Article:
5. EU strategy for supporting FLEG regional declarations


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Mathieu Bousquet
European Commission , DEVCO F3

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5. EU strategy for supporting FLEG regional declarations

  1. 1. EU strategy for supporting FLEG regional declarations Mathieu Bousquet European Commission , DEVCO F3
  2. 2. FLEGT Action Plan : main objectivesFLEGT Action Plan : main objectives  Fight against illegal logging o Economic, Environmental, Social, Rule of law dimensions  Double focus : internal (within EU) and external (bilateral and multilateral). Ensuring coherent approach  Recognition that EU is part of the problem, as consuming market  Propose a blend of policy measures to tackle the issue : demand side and supply side
  3. 3. FLEGT Action Plan : main componentsFLEGT Action Plan : main components 1. Support to timber producing countries 2. Trade in timber / Voluntary partnership agreements 3. Public procurement policies 4. Support to private sector initiatives and CSO initiatives 5. Finance and investment measures 6. Legislative measures : the EU Timber regulation 7. Conflict timber
  4. 4. Voluntary partnership agreementsVoluntary partnership agreements Legally binding bilateral agreement on trade in forest products: only legally harvested timber and derived timber products exported to the EU Participatory negotiation process Based on partner country’s laws Independent audit of the system; independent market monitoring (ITTO) FLEGT licence issued for each shipment by partner country, subject to checks at EU Customs
  5. 5. Voluntary partnership agreementsVoluntary partnership agreements • Implementing: Cameroon, Central African Republic, Ghana, Indonesia, Liberia, Republic of the Congo • Negotiating: Côte d'Ivoire, DR Congo, Gabon, Guyana, Honduras, Laos, Malaysia, Thailand, Vietnam • Preparing to negotiate: Cambodia, Myanmar/Burma • Informing: Bolivia, Colombia, Ecuador, Guatemala, Peru, Philippines, Papua New Guinea, Solomon Islands, Sierra Leone
  6. 6. EU timber regulationEU timber regulation In addition to bilateral approach (for external) or codes of conduct (for internal), demands for overarching legislation to prevent EU serving as a market for illegally harvested timber EU legislative proposal put forward 2008, adopted 2010 as Regulation (EU) 995/2010. Applicable since 3 March 2013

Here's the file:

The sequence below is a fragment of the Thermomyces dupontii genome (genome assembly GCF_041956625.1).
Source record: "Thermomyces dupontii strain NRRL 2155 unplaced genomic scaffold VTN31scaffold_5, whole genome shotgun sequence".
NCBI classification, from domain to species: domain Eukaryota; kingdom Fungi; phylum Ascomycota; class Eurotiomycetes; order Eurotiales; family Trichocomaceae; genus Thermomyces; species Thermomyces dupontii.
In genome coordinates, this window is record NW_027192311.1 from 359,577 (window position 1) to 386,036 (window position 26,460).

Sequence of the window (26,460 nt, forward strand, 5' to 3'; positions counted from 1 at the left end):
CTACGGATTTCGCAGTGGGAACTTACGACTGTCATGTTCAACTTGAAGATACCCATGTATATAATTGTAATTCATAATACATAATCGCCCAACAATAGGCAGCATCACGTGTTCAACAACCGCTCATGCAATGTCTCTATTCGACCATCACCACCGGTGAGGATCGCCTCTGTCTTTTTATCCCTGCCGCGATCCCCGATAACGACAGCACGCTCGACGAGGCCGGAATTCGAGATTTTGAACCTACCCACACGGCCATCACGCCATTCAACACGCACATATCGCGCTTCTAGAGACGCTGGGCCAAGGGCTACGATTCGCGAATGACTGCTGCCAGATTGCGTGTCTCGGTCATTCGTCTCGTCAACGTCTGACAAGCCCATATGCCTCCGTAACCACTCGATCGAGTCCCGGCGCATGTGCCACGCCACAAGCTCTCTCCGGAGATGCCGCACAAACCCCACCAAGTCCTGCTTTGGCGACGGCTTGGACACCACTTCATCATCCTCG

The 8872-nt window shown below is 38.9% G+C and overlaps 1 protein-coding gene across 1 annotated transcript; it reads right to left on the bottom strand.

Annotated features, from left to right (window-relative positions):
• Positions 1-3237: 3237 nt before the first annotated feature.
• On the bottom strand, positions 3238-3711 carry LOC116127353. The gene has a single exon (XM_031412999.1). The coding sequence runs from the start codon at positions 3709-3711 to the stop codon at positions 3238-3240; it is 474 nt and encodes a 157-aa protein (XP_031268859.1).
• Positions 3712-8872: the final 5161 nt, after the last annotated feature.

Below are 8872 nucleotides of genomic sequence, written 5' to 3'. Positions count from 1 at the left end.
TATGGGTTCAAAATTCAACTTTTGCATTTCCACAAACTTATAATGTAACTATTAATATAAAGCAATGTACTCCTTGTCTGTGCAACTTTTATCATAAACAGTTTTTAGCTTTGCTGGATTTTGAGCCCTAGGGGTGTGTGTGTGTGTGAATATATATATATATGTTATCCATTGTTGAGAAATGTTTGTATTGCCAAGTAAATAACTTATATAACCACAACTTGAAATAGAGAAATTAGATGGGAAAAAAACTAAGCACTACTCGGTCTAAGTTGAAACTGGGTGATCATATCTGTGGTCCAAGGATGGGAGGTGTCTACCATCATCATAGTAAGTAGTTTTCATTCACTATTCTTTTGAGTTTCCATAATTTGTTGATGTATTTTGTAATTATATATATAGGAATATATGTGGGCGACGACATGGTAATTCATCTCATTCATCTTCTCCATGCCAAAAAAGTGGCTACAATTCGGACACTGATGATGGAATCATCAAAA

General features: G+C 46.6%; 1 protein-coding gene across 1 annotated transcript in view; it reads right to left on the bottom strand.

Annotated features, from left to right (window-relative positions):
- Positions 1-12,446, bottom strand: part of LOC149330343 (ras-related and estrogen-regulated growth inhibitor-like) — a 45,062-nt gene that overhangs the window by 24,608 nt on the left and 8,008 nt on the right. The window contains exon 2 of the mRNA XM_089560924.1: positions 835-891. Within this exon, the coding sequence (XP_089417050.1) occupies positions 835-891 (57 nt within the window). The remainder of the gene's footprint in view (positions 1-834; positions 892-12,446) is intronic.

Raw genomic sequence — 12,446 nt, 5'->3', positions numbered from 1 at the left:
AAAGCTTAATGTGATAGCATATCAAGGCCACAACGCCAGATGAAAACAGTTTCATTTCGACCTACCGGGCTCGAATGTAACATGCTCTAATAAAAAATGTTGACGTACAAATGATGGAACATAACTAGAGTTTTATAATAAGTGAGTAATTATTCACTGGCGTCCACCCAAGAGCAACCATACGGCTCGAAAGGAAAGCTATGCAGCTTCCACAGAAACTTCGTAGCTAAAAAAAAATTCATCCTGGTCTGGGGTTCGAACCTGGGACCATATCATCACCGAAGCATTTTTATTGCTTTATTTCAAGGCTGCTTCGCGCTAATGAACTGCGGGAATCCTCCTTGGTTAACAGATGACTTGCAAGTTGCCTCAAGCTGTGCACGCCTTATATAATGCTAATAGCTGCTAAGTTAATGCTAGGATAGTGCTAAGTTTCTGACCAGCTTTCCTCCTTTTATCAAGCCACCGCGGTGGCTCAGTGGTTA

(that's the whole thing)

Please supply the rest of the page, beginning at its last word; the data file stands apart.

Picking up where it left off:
7. 7. EU timber regulation : obligationsEU timber regulation : obligations EU operators shall exercise due diligence when placing timber or timber products on the market by implementing procedures so as to minimise the risk of illegal timber in their supply chain Due diligence The placing on the market of illegally harvested timber or timber products derived from such timber shall be prohibited EU traders (after first placing on the EU market) shall be able to identify from whom they bought the timber products and where applicable, to whom they have supplied the timber products Prohibition Traceability
  8. 8. FLEGT Action Plan : demand-sideFLEGT Action Plan : demand-side measuresmeasures  Public procurement policies in EU countries favouring legal and sustainable timber  Private certification schemes and codes of conducts to deal with legal timber  EU Transparency & accounting directives on forest investment, obliging companies to report on their deals with partner governments
  9. 9. Development cooperationDevelopment cooperation  EU financial support to :  EFI Flegt Facility http://www.euflegt.efi.int/home/  FAO FLEGT programme http://www.fao.org/forestry/eu-flegt/en/  ENPI FLEG Programme http://www.enpi-fleg.org/  Flermoneca http://flermoneca.org/  Bilateral and regional programmes
  10. 10. Lessons learntLessons learnt  Focus on legality  Involvement of private sector and using the power of the market  Linking demand and supply  Going beyond the forest sector  Multistakeholder processes & new coalitions of interest  Inclusiveness of processes (civil society, private sector, local level)  Keeping the discussion on governance reforms and on development assistance separate has helped setting a genuine policy dialogue on forest.